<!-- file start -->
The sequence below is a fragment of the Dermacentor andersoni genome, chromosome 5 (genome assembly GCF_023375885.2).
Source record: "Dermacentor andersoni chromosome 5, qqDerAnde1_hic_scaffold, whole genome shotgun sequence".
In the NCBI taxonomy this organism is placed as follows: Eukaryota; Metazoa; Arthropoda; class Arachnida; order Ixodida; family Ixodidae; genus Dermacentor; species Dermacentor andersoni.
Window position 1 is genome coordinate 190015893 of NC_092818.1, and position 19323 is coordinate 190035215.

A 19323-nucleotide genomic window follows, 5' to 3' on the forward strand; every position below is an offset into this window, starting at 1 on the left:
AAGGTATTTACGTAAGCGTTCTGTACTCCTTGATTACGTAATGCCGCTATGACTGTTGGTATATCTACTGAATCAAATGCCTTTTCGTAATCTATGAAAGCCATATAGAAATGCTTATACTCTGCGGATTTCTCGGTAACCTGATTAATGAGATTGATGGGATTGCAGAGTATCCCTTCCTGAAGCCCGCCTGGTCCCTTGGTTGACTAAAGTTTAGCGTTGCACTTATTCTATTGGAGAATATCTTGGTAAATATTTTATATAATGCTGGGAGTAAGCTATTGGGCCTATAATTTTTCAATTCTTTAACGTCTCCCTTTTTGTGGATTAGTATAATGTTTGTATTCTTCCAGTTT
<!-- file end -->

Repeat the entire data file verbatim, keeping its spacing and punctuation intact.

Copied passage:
The sequence below is a fragment of the Dermacentor andersoni genome, chromosome 5 (genome assembly GCF_023375885.2).
Source record: "Dermacentor andersoni chromosome 5, qqDerAnde1_hic_scaffold, whole genome shotgun sequence".
In the NCBI taxonomy this organism is placed as follows: Eukaryota; Metazoa; Arthropoda; class Arachnida; order Ixodida; family Ixodidae; genus Dermacentor; species Dermacentor andersoni.
Window position 1 is genome coordinate 190015893 of NC_092818.1, and position 19323 is coordinate 190035215.

A 19323-nucleotide genomic window follows, 5' to 3' on the forward strand; every position below is an offset into this window, starting at 1 on the left:
AAGGTATTTACGTAAGCGTTCTGTACTCCTTGATTACGTAATGCCGCTATGACTGTTGGTATATCTACTGAATCAAATGCCTTTTCGTAATCTATGAAAGCCATATAGAAATGCTTATACTCTGCGGATTTCTCGGTAACCTGATTAATGAGATTGATGGGATTGCAGAGTATCCCTTCCTGAAGCCCGCCTGGTCCCTTGGTTGACTAAAGTTTAGCGTTGCACTTATTCTATTGGAGAATATCTTGGTAAATATTTTATATAATGCTGGGAGTAAGCTATTGGGCCTATAATTTTTCAATTCTTTAACGTCTCCCTTTTTGTGGATTAGTATAATGTTTGTATTCTTCCAGTTT